Low-income countries can also improve public health
According to a recent study by researchers at the Faculty of Social Sciences of Tampere University, the examples of India and China show that a good level of public health can be maintained, and health can be promoted even under conditions of lower consumption. This challenges the assumption that promoting public health would require continued consumption-led economic growth.
According to the estimates of the authors of the study Jutta Pulkki, Mikko Perkiö and Lauri Kokkinen, welfare states and low-income countries have the potential to become so-called environmental states that take care of both the environment and public health.
Countries with low ecological burden improved public health the most
The study assessed the development of public health and ecological burden in 33 OECD and BRICS counties for 55 years from 1960 to 2015.
The Organisation for Economic Co-operation and Development (OECD) is a forum of nations established by countries in Europe and North America. BRICS is an acronym that refers to the five major emerging economies of Brazil, Russia, India, China and South Africa.
Together, OECD and BRICS account for 60 percent of the world population and, measured by economic indicators, are the most prosperous and rapidly developing countries in the world.
The purpose of the study was to find if there are countries where life expectancy has increased, or infant mortality declined, while the per capita ecological footprint has stayed at a moderate level or decreased simultaneously.
The results show that the differences between the smallest and largest national ecological footprints were more than tenfold during the investigated period.
The relative increase in life expectancy and decrease in infant mortality have been the highest in countries with lower than average ecological burdens per capita.
India and China are the only sustainably developing countries
According to the study, India and China are the only countries where the annual average of the ecological footprint was at a sustainable level throughout the period under investigation. In addition, the public health of both countries has taken great leaps forward.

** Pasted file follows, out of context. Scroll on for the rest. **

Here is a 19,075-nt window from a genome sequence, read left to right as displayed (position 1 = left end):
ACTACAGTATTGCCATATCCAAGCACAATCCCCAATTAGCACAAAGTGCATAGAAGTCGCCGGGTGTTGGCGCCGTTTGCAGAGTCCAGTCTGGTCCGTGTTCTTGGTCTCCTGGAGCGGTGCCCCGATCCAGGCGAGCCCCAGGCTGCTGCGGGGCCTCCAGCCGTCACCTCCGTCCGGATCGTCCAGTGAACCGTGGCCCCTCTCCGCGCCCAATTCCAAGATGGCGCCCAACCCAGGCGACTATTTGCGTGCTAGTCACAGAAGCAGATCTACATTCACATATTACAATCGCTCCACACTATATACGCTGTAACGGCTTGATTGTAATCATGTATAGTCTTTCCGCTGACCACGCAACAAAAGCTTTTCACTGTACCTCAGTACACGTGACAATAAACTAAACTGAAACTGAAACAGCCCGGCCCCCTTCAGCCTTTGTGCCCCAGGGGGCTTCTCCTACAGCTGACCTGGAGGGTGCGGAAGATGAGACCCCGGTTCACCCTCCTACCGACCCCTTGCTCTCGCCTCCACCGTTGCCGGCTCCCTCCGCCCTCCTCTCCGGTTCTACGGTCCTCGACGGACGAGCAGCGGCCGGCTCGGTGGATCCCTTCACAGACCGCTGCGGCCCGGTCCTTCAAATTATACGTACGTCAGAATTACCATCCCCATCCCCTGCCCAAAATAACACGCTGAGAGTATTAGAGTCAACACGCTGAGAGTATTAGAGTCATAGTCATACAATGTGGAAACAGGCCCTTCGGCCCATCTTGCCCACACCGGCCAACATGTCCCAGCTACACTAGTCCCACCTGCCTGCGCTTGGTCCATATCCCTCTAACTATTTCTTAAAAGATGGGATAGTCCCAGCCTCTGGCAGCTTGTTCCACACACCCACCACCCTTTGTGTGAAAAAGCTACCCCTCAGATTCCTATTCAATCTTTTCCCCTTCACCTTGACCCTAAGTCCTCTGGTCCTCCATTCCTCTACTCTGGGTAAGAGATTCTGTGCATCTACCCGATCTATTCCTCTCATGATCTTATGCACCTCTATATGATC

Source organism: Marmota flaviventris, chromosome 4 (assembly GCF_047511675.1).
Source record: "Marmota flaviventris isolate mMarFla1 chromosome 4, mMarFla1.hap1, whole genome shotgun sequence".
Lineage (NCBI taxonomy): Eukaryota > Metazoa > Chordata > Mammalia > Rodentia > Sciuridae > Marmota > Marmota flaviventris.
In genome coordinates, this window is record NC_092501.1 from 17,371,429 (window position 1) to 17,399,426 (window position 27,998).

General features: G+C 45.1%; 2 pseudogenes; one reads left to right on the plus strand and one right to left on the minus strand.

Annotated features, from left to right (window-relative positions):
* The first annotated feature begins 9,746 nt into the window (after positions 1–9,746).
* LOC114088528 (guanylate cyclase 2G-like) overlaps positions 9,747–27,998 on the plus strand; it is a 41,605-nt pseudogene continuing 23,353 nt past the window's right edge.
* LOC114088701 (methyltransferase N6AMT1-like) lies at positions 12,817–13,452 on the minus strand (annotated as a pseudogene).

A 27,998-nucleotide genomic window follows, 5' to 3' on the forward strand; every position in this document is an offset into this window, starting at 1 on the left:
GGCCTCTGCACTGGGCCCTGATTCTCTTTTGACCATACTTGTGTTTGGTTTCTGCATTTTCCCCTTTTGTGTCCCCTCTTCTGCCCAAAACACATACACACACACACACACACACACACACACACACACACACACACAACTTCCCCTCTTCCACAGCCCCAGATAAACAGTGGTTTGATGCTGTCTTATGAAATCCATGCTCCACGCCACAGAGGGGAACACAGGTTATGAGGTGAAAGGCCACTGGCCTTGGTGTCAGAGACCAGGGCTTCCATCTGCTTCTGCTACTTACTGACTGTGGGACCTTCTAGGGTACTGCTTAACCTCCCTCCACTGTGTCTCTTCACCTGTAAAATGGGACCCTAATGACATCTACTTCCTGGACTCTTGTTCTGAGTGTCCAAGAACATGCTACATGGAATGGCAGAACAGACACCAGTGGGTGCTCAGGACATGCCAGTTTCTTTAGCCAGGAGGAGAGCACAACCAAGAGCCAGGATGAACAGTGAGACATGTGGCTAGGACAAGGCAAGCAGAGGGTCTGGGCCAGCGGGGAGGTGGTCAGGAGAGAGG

The changes have been the biggest in China. In the 1960s, the ecological footprint of China was small and life expectancy increased hugely until it reached the same level as other countries.
Developments in India show that it is possible to reduce infant mortality and increase life expectancy under conditions of sustainable ecological development even more significantly than in North American and European areas, which have a larger ecological footprint per capita.
The researchers find it worrisome that the ecological burdens of populous lower-income countries are approaching those of high-income countries. They see a difference between India and China in this respect. The growth of ecological burden has been “appreciably slow” in India but “alarmingly fast” in China.
The group of modest ecological burden also includes South America and Russia, but their public health has not improved significantly. Instead, South Korea has been a resounding success in public health and its ecological footprint is lower than average.
Finland burdens the environment but improves public health
The differences in the relationship between the ecological footprint and public health are significant between countries. The United States causes the greatest environmental burden and its public health achievements are among the weakest.
Finland places a greater burden on the environment than average, but also achieves better-than-average health results. European countries form a cohesive group, as do the United States and Canada. Latin American countries are also close to each other.
In terms of public health and ecological footprint in Europe, North America and Latin America, the changes over the assessment period have been rather small. In terms of ecological burden, they are at different levels, with the United States and Canada being the most burdensome, followed by European and Latin American countries.
Europe and North America managed to reduce their ecological burden from the 1980s to the 2010s. Europe in the 2010s has shown the highest increase in life expectancy. In North America, by contrast, life expectancy declined from the 1980s to the 2010s. In both areas, the relative progress in the survival of children under one year of age declined in the 2010s compared to the 1960s and 1980s.
Hopeful future for environmental states
The research group finds the results promising. They justify the positive interpretation of the development of ecological burden and public health by the fact that the follow-up period was longer than in previous studies.
The researchers also find the situation in Europe and North America hopeful; even though their per capita ecological footprint is still unsustainable they are taking steps in the right direction.
Both welfare states and low-income countries have the potential to become environmental states in a manner that considers both the environment and health.